Benjamin Todd Jealous, NAACP President and CEO, July 10, 2010:
….And there are, there is once again an insurgent movement in this country to tear this country apart. And if we pull off the veneer what we see behind them are wealthy law firms and fancy lobbyists like Dick Armey, this faux populist rage represented by the Tea Party. There is nothing new, and what is new is that this group of people is smaller than they have ever been in our society, smaller than the White Citizens Council, smaller than the Klan of the nineteen-twenties, but divisive and dangerous….
Representative Sheila Jackson Lee, NAACP National Convention, July 11, 2010:
….And I thank you professor very much. I’m going to be engaging you with those very powerful numbers that you have offered on what the tea party recognizes, uh, or is recognized as. Might I add my own P.S.? All those who wore sheets a long time ago have now lifted them off and started wearing [applause], uh, clothing, uh, with a name, say, I am part of the tea party. Don’t you be fooled. [voices: “That’s right.”, applause] Those who used to wear sheets are now being able to walk down the aisle and speak as a patriot because you will not speak loudly about the lack of integrity of this movement. Don’t let anybody tell you that those who spit on us as we were walking to vote on a health care bill for all of America or those who said Congresswoman Jackson-Lee’s braids were too tight in her hair had anything to do with justice and equality and empowerment of the American people. Don’t let them fool you on that [applause]….
Reverand Al Sharpton, NAACP National Convention, July 14, 2010:
….You cannot have people who are now trying to have tea party for state’s rights coming and celebrating the day that asked the federal government to overrule where states were segregating and allowing segregation to go forward. There clearly is some racial leaves in their tea bag, but this is not just about race. This is about how you see government….
Well, this is interesting (via Think Progress):
….the 2010 Multi-state Survey of Race & Politics examines what Americans think about the issues of race, public policy, national politics, and President Obama, one year after the inauguration of the first African American president.
The survey is drawn from a probability sample of 1006 cases, stratified by state. The Multi-State Survey of Race and Politics included seven states, six of which were battleground states in 2008. It includes Georgia, Michigan, Missouri, Nevada, North Carolina, and Ohio as the battleground states. For its diversity and its status as an uncontested state, California was also included for comparative purposes. The study, conducted by the Center for Survey Research at the University of Washington, has a margin of error of plus or minus 3.1 percent and was in the field February 8 – March 15, 2010….
….Since the public has become aware of the data, several people have come forward to challenge our initial findings, specifically, that supporters of the Tea Party appear racially intolerant. A principal charge, one not without intellectual merit, is that the observed relationship between support for the Tea Party and racial resentment is more about the relatively conservative politics of Tea Partiers than racism. Indeed, conservatives tend to believe in a small government, one that doesn’t do much to help people who, they believe, should make an effort to do for themselves. This is certainly a legitimate view; it’s one to which many Americans have adhered from the beginning of the Republic. In short, some of our critics charge that, instead of the racism we observe associated with support for the Tea Party, we’re merely observing Tea Partiers’ conservatism at work. In other words, support for the Tea Party, they suggest, is simply a proxy for conservatism.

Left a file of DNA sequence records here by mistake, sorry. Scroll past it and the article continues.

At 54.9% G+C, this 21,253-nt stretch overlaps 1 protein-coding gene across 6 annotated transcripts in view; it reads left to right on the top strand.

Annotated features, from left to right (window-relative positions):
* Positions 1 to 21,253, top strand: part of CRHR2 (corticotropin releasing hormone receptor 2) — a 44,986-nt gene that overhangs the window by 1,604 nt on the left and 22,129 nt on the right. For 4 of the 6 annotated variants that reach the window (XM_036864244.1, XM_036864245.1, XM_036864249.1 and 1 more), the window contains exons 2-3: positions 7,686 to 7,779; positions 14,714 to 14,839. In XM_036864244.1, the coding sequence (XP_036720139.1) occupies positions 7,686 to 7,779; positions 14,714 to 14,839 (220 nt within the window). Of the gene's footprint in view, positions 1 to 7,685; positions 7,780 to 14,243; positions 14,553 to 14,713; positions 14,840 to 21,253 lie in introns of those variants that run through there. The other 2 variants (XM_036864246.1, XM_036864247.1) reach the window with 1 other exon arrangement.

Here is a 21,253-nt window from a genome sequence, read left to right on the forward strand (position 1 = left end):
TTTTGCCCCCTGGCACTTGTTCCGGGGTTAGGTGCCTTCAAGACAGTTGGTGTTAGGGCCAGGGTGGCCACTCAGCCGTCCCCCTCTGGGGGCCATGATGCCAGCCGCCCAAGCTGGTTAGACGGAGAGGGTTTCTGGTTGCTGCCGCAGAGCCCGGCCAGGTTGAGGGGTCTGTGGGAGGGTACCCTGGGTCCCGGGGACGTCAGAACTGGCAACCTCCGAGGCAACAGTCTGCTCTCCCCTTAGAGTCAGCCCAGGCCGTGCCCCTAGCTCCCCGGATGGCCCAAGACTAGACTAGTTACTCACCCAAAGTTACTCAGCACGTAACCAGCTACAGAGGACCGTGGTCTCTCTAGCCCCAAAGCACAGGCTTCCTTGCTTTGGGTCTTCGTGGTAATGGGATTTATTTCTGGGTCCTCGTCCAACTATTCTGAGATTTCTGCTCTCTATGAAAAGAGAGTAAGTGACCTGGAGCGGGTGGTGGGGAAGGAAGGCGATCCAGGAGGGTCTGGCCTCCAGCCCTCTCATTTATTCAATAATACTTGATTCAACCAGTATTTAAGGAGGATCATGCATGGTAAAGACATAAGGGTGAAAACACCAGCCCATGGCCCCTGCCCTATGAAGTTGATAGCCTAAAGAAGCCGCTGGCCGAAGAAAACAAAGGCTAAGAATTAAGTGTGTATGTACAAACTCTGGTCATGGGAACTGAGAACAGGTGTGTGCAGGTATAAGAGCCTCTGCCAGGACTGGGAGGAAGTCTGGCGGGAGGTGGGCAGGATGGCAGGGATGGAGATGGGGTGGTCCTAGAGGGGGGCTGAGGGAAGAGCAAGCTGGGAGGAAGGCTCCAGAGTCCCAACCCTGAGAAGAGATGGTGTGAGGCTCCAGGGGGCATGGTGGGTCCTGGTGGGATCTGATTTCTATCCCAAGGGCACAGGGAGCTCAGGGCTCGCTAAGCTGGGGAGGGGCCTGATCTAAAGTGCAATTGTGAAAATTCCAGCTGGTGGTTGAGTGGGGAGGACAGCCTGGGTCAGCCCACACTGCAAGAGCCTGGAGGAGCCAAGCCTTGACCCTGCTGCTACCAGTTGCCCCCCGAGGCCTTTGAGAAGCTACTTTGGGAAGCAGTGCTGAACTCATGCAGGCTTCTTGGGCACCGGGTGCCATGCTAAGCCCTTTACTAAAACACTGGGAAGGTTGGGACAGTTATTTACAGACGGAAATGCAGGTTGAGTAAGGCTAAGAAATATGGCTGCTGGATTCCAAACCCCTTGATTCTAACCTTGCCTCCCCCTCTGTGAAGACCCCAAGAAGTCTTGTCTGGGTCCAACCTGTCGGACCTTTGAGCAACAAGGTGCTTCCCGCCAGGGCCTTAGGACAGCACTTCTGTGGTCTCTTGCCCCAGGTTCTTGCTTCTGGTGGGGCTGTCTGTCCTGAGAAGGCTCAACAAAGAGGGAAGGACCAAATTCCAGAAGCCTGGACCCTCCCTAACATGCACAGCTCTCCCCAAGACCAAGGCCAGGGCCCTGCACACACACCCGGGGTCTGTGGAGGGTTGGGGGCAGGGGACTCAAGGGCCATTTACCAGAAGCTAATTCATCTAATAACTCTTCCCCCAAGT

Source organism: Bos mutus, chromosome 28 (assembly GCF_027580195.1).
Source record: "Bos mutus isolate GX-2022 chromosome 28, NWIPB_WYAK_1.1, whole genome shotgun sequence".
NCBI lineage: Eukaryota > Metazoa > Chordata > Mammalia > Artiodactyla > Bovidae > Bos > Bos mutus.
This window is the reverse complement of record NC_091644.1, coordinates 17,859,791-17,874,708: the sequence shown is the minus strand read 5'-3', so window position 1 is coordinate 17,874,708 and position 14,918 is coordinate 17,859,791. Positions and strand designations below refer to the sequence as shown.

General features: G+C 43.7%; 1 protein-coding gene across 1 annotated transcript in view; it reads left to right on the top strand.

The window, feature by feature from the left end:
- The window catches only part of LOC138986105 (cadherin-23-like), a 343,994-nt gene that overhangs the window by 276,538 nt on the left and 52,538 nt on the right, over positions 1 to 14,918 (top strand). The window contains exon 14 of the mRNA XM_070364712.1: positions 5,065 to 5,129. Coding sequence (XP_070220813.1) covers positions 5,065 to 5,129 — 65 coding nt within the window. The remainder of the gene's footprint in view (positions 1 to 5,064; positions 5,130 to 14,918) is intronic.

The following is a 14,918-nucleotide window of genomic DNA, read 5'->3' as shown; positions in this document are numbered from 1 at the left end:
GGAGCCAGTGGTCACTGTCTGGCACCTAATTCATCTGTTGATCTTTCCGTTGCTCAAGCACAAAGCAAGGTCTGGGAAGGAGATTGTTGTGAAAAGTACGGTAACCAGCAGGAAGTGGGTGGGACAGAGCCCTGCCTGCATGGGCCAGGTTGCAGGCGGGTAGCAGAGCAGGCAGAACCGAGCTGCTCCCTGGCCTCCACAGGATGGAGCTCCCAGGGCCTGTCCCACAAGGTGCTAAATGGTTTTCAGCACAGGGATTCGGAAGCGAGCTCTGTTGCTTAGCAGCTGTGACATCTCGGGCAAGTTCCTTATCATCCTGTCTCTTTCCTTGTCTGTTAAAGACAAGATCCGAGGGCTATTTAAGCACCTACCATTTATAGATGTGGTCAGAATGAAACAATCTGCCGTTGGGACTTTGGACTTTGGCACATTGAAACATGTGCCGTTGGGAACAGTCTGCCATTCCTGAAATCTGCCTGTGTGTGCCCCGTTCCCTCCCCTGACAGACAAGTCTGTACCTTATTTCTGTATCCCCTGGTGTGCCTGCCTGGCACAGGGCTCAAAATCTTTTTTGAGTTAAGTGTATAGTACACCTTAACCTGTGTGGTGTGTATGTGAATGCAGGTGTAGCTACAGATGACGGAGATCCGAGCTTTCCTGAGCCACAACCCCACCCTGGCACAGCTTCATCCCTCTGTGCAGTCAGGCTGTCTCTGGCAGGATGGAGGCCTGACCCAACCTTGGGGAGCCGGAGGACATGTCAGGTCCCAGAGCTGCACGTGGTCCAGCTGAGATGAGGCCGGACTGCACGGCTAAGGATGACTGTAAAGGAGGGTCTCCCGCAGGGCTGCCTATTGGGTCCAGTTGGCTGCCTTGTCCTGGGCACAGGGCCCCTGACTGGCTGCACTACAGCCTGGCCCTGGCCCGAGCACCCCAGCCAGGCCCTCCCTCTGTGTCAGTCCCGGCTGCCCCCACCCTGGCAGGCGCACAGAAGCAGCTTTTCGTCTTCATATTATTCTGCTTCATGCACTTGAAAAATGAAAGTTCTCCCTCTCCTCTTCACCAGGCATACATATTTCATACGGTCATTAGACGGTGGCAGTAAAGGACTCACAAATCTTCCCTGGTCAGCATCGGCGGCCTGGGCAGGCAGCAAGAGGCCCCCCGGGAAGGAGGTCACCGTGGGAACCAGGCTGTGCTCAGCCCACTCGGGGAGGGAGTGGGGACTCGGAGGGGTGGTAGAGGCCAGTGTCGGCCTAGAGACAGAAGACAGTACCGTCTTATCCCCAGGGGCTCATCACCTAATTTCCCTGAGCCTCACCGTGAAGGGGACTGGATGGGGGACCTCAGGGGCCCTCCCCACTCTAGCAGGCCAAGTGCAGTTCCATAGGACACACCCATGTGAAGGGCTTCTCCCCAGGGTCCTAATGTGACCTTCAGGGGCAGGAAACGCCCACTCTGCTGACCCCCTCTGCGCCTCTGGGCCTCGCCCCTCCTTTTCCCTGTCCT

To address this issue, we turn to regression, a statistical technique that allows analysts to tease out how one variable affects another. This is important because it permits us to account for the presence of other variables that may also affect the outcome while isolating the impact of the effect of the variable of interest on the result. So, in this case, if support for the Tea Party is truly a proxy for conservatism, the relationship between racial resentment and support for the Tea Party should evaporate once we control for conservatism. Otherwise, there’s something else going on with support for the Tea Party; it’s not just conservatism. To make things a little easier, we combined all of the items (questions) that comprise racial resentment, making them into a scale.
As the figure shows, even as we account for conservatism and partisanship, support for the Tea Party remains a valid predictor of racial resentment. We’re not saying that ideology isn’t important, because it is: as people become more conservative, it increases by 23 percent the chance that they’re racially resentful. Also, Democrats are 15 percent less likely than Republicans to be racially resentful. Even so, support for the Tea Party makes one 25 percent more likely to be racially resentful than those who don’t support the Tea Party….
Obviously not everyone, but a few. Wasn’t that the point of the NAACP resolution?